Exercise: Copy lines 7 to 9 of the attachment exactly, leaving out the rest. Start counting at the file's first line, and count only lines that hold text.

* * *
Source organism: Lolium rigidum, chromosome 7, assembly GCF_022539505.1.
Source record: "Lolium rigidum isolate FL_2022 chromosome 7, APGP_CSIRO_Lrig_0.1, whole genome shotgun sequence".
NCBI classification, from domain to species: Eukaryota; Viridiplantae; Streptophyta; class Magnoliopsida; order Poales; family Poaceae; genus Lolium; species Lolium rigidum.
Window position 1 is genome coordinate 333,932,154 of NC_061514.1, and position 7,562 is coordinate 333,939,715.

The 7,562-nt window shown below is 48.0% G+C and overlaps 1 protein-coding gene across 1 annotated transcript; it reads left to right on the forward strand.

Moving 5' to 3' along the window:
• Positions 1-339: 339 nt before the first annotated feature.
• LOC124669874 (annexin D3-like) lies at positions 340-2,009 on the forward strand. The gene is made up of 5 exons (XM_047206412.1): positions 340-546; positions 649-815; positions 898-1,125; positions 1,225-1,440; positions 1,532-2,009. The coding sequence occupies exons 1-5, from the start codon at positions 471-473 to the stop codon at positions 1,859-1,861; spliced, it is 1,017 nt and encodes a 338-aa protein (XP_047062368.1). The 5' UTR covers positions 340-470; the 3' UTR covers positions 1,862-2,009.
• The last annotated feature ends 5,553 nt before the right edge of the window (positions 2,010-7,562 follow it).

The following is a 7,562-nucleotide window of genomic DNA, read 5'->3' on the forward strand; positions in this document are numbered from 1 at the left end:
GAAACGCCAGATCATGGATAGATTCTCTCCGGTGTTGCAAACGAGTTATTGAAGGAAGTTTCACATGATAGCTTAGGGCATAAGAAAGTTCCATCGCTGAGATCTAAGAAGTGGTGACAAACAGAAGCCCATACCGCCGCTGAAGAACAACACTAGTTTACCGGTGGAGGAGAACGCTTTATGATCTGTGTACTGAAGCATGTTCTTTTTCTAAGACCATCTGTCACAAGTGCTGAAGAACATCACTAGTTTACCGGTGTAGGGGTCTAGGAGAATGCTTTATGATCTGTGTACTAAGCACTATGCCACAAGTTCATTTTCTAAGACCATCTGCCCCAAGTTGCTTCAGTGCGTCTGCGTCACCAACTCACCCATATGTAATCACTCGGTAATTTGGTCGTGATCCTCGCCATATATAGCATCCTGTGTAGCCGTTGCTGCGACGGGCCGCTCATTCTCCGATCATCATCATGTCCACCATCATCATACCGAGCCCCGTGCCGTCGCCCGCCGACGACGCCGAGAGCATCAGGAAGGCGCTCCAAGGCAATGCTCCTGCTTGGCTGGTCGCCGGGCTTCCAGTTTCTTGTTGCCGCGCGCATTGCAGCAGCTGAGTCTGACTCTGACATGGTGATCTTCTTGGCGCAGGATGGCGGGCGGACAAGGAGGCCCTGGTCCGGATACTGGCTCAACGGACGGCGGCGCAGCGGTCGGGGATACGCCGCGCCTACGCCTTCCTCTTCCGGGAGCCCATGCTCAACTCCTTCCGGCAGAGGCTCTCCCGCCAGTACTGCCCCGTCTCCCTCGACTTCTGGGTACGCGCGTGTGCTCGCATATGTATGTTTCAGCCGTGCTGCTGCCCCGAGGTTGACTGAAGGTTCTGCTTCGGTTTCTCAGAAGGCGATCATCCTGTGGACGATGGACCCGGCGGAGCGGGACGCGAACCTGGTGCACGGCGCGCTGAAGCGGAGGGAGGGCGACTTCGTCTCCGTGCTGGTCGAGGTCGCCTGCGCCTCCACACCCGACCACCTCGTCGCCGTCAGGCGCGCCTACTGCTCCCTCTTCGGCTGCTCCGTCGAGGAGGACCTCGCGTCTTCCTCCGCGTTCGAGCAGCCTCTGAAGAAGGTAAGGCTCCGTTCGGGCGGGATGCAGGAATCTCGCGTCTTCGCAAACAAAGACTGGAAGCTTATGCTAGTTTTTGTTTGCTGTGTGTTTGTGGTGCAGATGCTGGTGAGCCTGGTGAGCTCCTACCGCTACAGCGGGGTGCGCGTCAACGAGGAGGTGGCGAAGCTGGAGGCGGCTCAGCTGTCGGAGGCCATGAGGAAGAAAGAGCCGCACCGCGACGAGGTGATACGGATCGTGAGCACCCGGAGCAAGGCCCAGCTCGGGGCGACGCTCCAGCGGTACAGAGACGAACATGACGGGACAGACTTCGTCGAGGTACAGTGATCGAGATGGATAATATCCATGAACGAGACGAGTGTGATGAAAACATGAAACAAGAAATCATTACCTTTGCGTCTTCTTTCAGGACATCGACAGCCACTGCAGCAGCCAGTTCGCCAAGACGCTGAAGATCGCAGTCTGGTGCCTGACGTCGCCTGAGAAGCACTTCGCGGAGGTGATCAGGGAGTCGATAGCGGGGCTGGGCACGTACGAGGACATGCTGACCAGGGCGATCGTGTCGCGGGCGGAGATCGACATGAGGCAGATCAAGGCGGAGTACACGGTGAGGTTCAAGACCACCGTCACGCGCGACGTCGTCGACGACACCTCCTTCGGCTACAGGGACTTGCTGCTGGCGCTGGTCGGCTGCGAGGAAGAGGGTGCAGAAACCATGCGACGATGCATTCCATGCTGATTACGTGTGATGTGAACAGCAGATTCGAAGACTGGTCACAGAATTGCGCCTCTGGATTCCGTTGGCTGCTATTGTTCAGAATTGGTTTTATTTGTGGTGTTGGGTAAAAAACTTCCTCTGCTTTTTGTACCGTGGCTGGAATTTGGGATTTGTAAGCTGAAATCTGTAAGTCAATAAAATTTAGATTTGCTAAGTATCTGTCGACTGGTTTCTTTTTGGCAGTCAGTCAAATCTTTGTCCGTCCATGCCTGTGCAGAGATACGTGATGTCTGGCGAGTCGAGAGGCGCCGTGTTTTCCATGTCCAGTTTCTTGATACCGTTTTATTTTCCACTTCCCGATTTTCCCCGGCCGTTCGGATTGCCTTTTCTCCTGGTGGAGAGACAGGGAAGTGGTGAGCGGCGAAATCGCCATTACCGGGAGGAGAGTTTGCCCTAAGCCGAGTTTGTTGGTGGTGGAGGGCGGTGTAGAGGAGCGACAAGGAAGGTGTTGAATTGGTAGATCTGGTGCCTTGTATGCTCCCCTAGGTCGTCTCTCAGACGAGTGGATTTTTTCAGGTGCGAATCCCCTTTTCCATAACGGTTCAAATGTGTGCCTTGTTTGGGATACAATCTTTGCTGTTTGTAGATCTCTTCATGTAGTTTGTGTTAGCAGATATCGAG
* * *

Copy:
• Positions 1-339: 339 nt before the first annotated feature.
• LOC124669874 (annexin D3-like) lies at positions 340-2,009 on the forward strand. The gene is made up of 5 exons (XM_047206412.1): positions 340-546; positions 649-815; positions 898-1,125; positions 1,225-1,440; positions 1,532-2,009. The coding sequence occupies exons 1-5, from the start codon at positions 471-473 to the stop codon at positions 1,859-1,861; spliced, it is 1,017 nt and encodes a 338-aa protein (XP_047062368.1). The 5' UTR covers positions 340-470; the 3' UTR covers positions 1,862-2,009.
• The last annotated feature ends 5,553 nt before the right edge of the window (positions 2,010-7,562 follow it).